Announcing Stack Overflow Documentation

We started with Q&A. Technical documentation is next, and we need your help.

Whether you're a beginner or an experienced developer, you can contribute.

Sign up and start helping → Learn more about Documentation →

In other post, I came across

(5.2.9/8) An rvalue of type "pointer to member of D of type cv1 T" can be converted to an rvalue of type "pointer to member of B of type cv2 T", where B is a base class (clause 10) of D,

Note this from language standard. so my question,

int i = 0;
int *p = &i;
*p = 1;

Is pointer an lvalue in all the cases? When does it is treated as rvalue?

share|improve this question
in the second line of your program, the expression &i is an expression of type int*, and is thusly an example of a pointer being treated as an rvalue. You're asking taking the result of the expression &i and using it as the rvalue to the assignment operator, with int *p as the lvalue of said operator. – matthias Dec 9 '11 at 19:28
up vote 13 down vote accepted

A pointer is not the kind of thing that can be an rvalue or an lvalue. A pointer is a type. The only thing that can be an rvalue or an lvalue is an expression.

Consider this similar question: "Is an integer an lvalue or an rvalue". Well, neither. "3" is an integer, and an rvalue. "3=i;" is illegal. But "i=3;" is legal if 'i' is an integer. So 'i' is an integer and an lvalue. '3' is an integer and a rvalue.

share|improve this answer
Can you please use my example to show whats going on? and why does language standard says? thanks. – user1086635 Dec 9 '11 at 19:41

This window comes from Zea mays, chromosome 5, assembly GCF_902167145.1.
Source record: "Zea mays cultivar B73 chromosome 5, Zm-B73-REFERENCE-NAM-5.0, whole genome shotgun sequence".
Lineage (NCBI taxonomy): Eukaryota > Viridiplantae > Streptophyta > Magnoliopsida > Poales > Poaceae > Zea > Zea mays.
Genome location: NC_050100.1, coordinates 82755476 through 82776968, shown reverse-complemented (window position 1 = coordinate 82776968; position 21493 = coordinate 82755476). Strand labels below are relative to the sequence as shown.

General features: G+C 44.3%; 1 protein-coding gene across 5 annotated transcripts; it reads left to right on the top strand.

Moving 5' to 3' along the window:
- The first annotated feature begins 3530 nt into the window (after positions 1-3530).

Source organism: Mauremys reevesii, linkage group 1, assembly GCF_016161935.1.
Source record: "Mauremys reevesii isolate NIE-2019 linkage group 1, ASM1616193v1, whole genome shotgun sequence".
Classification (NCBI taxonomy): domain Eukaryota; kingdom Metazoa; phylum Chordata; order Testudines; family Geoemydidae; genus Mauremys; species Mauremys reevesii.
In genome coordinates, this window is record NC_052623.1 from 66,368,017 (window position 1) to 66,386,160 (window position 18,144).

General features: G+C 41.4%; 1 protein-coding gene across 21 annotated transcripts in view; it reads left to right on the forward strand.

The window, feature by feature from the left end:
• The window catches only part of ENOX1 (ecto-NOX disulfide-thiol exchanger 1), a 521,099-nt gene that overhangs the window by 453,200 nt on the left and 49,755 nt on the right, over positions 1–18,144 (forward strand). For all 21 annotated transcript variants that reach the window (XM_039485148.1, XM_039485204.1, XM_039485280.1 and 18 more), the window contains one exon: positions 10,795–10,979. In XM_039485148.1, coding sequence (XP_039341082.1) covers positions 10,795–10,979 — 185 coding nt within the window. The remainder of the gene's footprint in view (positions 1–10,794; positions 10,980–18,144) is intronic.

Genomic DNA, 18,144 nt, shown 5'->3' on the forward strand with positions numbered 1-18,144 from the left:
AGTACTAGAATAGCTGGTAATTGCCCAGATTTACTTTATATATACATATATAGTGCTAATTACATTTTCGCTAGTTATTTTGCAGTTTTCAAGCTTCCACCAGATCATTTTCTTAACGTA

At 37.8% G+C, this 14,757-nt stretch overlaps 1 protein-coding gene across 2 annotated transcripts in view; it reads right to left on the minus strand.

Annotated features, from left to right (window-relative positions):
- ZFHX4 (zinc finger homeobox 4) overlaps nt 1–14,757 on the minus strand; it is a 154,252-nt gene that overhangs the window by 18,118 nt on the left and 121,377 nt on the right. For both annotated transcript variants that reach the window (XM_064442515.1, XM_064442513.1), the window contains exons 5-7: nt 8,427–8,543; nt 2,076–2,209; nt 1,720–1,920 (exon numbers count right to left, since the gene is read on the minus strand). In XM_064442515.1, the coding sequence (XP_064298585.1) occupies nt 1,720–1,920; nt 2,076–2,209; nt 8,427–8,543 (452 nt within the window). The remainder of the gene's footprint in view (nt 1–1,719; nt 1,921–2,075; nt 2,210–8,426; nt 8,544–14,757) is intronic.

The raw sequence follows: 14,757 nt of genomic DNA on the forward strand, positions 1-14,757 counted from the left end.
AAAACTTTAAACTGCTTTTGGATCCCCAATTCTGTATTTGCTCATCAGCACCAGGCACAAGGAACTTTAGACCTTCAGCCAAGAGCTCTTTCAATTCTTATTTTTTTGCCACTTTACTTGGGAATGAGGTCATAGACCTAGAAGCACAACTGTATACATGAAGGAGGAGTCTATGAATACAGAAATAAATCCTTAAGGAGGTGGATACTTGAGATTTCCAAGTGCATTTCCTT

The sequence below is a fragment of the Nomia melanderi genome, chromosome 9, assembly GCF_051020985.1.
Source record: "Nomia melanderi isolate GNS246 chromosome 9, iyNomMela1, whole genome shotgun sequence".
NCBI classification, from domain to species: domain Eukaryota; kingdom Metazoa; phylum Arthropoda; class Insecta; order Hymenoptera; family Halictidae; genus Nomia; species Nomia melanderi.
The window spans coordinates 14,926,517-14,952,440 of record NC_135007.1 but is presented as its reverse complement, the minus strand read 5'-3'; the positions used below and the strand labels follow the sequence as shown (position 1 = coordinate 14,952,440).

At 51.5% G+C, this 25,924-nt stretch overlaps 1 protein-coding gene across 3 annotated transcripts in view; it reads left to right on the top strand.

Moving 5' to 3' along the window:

I'm not sure what you're asking exactly. The rules for whether a pointer is an lvalue or rvalue are the same as for any other expression. Just as "3" is an rvalue, "new foo(3)" is an rvalue. Just as "j" is an lvalue if 'j' is a variable of type integer, so "j" is an lvalue if 'j' is a variable of type pointer. Just as a const reference of type integer is an rvalue, so is a const reference of type pointer to integer. The type is just irrelevant. – David Schwartz Dec 9 '11 at 20:21
As understood, you wrote: A pointer cannot be an lvalue or rvalue. So in my example: is 'p' not an lvalue? because I can take its address as &p. – user1086635 Dec 9 '11 at 20:32
Yes, the expression p is an lvalue. And it is also of pointer type. Your question is like "Does an idea have four letters?" When I say "ideas are not the kinds of things that can have four letters", you reply "But idea does have four letters!". An expression can be an lvalue or an rvalue. A pointer cannot. An expression of pointer type can be an lvalue or an rvalue, just as a word can have four letters, whether it's the word "idea" or not. – David Schwartz Dec 9 '11 at 20:41

Your Answer


By posting your answer, you agree to the privacy policy and terms of service.

Not the answer you're looking for? Browse other questions tagged or ask your own question.